China may open doors for soyabean from India

Amiti Sen New Delhi | Updated on November 09, 2018 Published on November 09, 2018

US-China trade turmoil prompts Beijing to look at other suppliers

China is likely to open its doors to soyabean from India after allowing the import of non-basmati rice and raw sugar to address the worsening trade imbalance between the two countries, according to senior government officials.

“With China no longer willing to purchase soyabean from the US due to the on-going trade discord between the two, there is a big opportunity for Indian soyabean in the Chinese market. Senior trade officials from both countries discussed the steps to start imports from India during a recent meeting in Shanghai,” an official told BusinessLine.

Soyabean is one of the items on which China imposed retaliatory duties of 25 per cent against the US in response to similar levies imposed by the Trump administration on Chinese products.

“China, which buys more than half of the world’s soyabean produce, is importing huge quantities from Brazil to replace what it sourced from the US. Once it gives clearance to Indian exporters, it can start buying from India too,” the official said.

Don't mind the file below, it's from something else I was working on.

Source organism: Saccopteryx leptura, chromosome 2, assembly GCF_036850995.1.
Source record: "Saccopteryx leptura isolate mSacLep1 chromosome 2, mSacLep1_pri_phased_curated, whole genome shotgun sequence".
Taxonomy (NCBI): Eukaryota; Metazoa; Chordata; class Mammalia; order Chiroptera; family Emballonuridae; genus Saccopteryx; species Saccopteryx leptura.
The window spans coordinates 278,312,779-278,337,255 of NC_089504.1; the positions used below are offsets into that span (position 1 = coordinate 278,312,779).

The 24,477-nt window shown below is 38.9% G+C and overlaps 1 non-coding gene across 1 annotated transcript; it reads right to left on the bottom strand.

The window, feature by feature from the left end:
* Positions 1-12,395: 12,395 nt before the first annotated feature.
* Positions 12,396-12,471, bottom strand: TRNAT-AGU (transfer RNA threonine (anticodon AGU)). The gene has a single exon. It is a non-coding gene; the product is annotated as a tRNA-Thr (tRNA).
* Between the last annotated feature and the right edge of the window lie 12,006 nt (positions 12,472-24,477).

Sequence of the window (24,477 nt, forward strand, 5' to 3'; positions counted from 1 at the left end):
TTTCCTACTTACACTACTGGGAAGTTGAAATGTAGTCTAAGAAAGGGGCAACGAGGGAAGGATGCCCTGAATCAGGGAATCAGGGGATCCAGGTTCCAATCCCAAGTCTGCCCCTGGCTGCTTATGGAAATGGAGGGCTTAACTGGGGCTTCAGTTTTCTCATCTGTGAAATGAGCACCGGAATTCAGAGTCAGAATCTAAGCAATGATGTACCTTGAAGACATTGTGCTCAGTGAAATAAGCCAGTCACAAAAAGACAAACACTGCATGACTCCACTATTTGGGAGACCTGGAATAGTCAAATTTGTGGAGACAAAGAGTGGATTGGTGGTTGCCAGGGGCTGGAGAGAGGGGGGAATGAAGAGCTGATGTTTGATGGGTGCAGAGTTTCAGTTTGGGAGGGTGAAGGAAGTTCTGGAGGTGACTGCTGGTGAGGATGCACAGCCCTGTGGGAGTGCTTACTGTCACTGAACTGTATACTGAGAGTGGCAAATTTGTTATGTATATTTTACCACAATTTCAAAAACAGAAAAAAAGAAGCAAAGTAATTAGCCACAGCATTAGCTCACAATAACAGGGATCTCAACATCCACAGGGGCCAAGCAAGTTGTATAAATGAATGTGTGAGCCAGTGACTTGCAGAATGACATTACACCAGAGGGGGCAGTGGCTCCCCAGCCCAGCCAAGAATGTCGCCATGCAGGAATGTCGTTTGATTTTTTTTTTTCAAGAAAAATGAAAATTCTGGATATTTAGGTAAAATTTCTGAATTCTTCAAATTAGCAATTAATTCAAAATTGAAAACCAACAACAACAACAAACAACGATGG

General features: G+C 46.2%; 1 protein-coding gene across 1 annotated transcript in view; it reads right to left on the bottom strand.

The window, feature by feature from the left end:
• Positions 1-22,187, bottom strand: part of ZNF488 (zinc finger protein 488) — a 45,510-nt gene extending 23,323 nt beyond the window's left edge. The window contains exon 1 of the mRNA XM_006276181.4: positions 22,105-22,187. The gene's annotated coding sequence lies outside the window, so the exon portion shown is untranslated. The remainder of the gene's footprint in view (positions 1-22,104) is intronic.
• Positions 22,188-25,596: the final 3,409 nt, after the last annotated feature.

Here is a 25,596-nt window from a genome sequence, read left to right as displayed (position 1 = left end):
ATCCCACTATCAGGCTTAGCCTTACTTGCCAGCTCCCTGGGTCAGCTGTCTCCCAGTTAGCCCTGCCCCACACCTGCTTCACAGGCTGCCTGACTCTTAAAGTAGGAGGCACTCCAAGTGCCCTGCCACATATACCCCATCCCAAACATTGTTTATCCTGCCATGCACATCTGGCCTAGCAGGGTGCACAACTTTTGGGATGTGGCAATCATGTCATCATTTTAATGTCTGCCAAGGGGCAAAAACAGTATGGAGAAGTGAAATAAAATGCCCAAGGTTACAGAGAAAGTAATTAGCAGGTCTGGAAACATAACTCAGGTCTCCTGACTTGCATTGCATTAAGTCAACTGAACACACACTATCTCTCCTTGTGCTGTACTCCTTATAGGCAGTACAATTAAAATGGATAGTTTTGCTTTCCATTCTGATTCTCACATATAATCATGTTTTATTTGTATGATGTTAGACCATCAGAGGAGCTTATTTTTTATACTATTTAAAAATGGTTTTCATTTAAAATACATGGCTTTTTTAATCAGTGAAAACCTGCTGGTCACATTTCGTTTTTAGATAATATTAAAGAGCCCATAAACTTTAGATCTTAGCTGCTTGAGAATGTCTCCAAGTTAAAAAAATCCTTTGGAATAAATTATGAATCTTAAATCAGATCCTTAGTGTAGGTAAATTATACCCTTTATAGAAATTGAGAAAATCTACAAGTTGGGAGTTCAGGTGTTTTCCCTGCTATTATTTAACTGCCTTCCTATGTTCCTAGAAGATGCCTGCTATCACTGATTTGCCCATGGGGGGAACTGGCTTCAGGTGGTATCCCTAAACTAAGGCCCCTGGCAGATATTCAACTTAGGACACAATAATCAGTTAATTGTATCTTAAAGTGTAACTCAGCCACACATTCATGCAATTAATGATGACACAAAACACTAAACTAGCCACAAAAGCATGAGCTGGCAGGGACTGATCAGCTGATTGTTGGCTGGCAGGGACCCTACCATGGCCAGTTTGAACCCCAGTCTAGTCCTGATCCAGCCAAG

China had already cut import tariffs on soyabean and soyabean meals from Bangladesh, India, Laos, South Korea and Sri Lanka in July to prepare for more imports from these countries following its reduced purchases from the US.

“Earlier, Beijing had quality issues with Indian soyabean but several steps have been taken in India to ensure compliance with globally accepted norms. Hopefully, quality won’t be an issue now,” the official said.

Quality inspectors from China are soon expected to visit India to inspect facilities.

Beijing had imposed a ban on import of soyabean meals from India in 2012 over sanitary and phytosanitary issues. India produces 10-11 million tonnes of soyabean annually. India’s total soyabean meal exports jumped to 2 mt for oil year 2016-17 (October-September) from 320,000 tonnes the previous year.

China has already started importing non-basmati rice from India and has placed orders for raw sugar, which will be shipped early next year. These steps are expected to help narrow the trade gap between India and China, which crossed $160 billion last year.

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Published on November 09, 2018
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